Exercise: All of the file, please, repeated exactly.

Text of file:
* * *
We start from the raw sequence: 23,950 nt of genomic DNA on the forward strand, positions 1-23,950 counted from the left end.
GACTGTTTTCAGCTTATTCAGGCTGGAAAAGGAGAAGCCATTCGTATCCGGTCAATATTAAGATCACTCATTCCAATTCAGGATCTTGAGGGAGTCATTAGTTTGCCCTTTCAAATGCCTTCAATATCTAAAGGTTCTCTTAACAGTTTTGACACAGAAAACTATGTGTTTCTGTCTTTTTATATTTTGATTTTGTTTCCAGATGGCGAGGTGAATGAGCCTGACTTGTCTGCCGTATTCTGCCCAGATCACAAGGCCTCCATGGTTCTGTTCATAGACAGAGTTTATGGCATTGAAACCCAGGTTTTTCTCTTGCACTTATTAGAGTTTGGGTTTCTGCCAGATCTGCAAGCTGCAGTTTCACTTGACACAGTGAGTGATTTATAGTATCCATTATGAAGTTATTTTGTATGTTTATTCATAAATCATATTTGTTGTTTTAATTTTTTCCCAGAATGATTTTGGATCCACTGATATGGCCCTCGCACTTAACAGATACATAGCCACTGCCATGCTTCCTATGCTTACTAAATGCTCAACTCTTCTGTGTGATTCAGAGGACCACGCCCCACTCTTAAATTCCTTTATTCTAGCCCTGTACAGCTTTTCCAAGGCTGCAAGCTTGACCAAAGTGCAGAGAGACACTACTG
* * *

We start from the raw sequence: 23,950 nt of genomic DNA on the forward strand, positions 1-23,950 counted from the left end.
GACTGTTTTCAGCTTATTCAGGCTGGAAAAGGAGAAGCCATTCGTATCCGGTCAATATTAAGATCACTCATTCCAATTCAGGATCTTGAGGGAGTCATTAGTTTGCCCTTTCAAATGCCTTCAATATCTAAAGGTTCTCTTAACAGTTTTGACACAGAAAACTATGTGTTTCTGTCTTTTTATATTTTGATTTTGTTTCCAGATGGCGAGGTGAATGAGCCTGACTTGTCTGCCGTATTCTGCCCAGATCACAAGGCCTCCATGGTTCTGTTCATAGACAGAGTTTATGGCATTGAAACCCAGGTTTTTCTCTTGCACTTATTAGAGTTTGGGTTTCTGCCAGATCTGCAAGCTGCAGTTTCACTTGACACAGTGAGTGATTTATAGTATCCATTATGAAGTTATTTTGTATGTTTATTCATAAATCATATTTGTTGTTTTAATTTTTTCCCAGAATGATTTTGGATCCACTGATATGGCCCTCGCACTTAACAGATACATAGCCACTGCCATGCTTCCTATGCTTACTAAATGCTCAACTCTTCTGTGTGATTCAGAGGACCACGCCCCACTCTTAAATTCCTTTATTCTAGCCCTGTACAGCTTTTCCAAGGCTGCAAGCTTGACCAAAGTGCAGAGAGACACTACTG